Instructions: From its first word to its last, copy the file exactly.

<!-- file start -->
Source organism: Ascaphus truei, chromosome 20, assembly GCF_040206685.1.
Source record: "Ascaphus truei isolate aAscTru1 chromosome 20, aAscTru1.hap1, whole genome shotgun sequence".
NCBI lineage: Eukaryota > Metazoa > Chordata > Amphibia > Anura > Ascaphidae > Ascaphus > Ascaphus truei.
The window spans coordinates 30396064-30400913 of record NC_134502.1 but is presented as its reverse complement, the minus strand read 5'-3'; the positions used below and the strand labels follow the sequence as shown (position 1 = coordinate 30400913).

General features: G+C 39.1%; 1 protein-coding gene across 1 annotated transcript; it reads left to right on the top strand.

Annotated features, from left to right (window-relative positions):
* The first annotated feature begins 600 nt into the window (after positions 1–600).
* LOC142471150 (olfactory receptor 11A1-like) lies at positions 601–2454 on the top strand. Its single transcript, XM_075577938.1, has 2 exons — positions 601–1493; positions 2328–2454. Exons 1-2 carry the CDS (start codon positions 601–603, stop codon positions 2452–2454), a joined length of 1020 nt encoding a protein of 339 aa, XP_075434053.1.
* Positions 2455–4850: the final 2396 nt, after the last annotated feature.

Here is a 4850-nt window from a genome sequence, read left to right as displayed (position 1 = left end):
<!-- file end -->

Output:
Source organism: Ascaphus truei, chromosome 20, assembly GCF_040206685.1.
Source record: "Ascaphus truei isolate aAscTru1 chromosome 20, aAscTru1.hap1, whole genome shotgun sequence".
NCBI lineage: Eukaryota > Metazoa > Chordata > Amphibia > Anura > Ascaphidae > Ascaphus > Ascaphus truei.
The window spans coordinates 30396064-30400913 of record NC_134502.1 but is presented as its reverse complement, the minus strand read 5'-3'; the positions used below and the strand labels follow the sequence as shown (position 1 = coordinate 30400913).

General features: G+C 39.1%; 1 protein-coding gene across 1 annotated transcript; it reads left to right on the top strand.

Annotated features, from left to right (window-relative positions):
* The first annotated feature begins 600 nt into the window (after positions 1–600).
* LOC142471150 (olfactory receptor 11A1-like) lies at positions 601–2454 on the top strand. Its single transcript, XM_075577938.1, has 2 exons — positions 601–1493; positions 2328–2454. Exons 1-2 carry the CDS (start codon positions 601–603, stop codon positions 2452–2454), a joined length of 1020 nt encoding a protein of 339 aa, XP_075434053.1.
* Positions 2455–4850: the final 2396 nt, after the last annotated feature.

Here is a 4850-nt window from a genome sequence, read left to right as displayed (position 1 = left end):